This has been an incredible, emotionally draining day of mourning and tribute. The television screen has linked much of the world together in a single network as though we were one family, all tuned to the same channel in hope of finding solace, only to find the horizon dimmed by the grey tint of despondency. Even though the electronic media gave us the opportunity to enter into the hearts of a bereaved family and nation, we have come here tonight because we require a more personal form of comfort. In reciting the mourning prayers together, there is a measure of comfort.
That so many of this morning's eulogists stressed the multifaceted personality of Prime Minister Rabin only serves to illustrate the aptness of the rabbinic insight that every person has three names: one bestowed by his parents, a second name that he acquires by his own achievements in his lifetime, and a third name ascribed to him by his friends after his death. Many biographies have already delineated the noble name bestowed by his parents; his achievements have been glowingly described in the press and do not require my additions.
It would seem appropriate, however, to ponder the name history will give him; it is a persona that describes Yitzhak Rabin as a soldier, a diplomat, and a statesman. These three attributes do not do justice to his name.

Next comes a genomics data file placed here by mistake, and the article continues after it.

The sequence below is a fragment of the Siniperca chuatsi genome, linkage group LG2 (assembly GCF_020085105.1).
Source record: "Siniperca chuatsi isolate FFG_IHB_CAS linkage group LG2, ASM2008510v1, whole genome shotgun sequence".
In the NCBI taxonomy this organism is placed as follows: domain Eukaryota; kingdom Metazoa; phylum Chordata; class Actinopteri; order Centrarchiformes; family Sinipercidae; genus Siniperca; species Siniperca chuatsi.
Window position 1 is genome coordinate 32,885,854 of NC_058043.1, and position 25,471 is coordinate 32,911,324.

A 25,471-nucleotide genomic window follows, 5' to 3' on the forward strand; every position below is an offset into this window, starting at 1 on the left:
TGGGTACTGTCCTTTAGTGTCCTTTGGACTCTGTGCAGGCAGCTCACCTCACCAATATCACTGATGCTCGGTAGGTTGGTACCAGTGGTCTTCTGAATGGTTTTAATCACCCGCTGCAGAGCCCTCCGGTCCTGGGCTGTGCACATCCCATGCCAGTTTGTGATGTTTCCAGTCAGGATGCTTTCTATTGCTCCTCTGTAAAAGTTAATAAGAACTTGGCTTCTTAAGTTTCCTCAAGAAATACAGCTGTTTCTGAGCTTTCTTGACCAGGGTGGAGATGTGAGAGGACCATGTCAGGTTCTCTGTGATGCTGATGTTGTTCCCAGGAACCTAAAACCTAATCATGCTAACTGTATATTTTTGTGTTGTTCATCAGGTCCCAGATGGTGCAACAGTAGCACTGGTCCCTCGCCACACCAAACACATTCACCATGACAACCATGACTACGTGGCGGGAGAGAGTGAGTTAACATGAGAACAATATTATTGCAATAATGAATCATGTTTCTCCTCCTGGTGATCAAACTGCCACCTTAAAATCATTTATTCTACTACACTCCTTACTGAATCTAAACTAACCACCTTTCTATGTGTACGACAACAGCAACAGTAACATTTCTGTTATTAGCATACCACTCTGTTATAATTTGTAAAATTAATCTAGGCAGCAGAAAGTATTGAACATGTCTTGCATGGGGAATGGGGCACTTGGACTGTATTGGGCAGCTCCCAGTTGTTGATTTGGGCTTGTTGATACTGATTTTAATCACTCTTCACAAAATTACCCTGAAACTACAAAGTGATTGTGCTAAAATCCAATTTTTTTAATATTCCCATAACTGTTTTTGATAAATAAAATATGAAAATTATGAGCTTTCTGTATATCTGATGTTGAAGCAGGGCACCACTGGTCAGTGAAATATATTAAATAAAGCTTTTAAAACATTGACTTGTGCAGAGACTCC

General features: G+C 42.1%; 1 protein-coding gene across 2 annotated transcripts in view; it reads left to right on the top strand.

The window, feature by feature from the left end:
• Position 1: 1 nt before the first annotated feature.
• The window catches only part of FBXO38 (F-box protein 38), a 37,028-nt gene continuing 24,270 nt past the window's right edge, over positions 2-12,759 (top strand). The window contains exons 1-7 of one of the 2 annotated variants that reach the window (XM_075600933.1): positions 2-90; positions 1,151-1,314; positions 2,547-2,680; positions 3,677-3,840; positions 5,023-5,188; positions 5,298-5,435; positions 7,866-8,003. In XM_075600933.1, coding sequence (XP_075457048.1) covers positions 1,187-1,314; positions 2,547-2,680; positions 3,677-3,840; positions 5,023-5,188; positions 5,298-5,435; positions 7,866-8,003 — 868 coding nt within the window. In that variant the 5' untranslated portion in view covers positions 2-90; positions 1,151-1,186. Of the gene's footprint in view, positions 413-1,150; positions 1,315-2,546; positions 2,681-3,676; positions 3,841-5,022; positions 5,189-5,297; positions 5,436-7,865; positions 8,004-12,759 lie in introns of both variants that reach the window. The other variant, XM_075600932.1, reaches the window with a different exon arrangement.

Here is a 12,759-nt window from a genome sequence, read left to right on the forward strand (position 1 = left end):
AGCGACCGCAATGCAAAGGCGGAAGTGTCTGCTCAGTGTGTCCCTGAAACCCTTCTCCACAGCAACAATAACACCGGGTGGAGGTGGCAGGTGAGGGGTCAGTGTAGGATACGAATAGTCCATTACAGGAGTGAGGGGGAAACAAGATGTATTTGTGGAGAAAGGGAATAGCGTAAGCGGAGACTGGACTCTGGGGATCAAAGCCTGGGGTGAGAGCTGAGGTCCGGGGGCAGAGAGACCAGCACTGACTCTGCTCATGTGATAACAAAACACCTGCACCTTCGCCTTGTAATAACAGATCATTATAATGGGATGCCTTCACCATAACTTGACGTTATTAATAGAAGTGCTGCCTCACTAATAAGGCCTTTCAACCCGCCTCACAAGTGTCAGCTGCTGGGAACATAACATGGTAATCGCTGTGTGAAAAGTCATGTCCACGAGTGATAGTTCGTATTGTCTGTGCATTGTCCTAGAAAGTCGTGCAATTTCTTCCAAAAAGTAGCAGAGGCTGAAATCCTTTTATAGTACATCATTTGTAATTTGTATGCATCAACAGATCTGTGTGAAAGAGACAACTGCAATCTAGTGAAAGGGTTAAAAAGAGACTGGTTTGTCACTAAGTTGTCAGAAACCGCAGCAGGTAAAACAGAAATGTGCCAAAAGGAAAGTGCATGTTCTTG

As a soldier, he was a reluctant warrior; as a diplomat, he shunned pomposity and ceremony; as a statesman, he demanded not words but deeds. More accurate was the portrait depicted this morning by his granddaughter, Noa Ben Artzi, who portrayed him so movingly as a loving and sensitive grandfather, father, and husband, whose caressing hand and warm smile she will miss.
Those who knew him from his life in Washington will recall t hose attributes and mourn him as one would a friend.
Yitzhak Rabin came to Washington as his country's ambassador in 1968 after his miraculous victory in the Six Day War. We were honored that he and Leah made the Adas Israel Congregation their synagogue, though of course they were welcomed in every synagogue and church in the land.
Leah and Yitzhak's son, Yuval, this tall, handsome, and sturdy young man who recited the kaddish so movingly this morning, marked his becoming a bar mitzvah on this pulpit.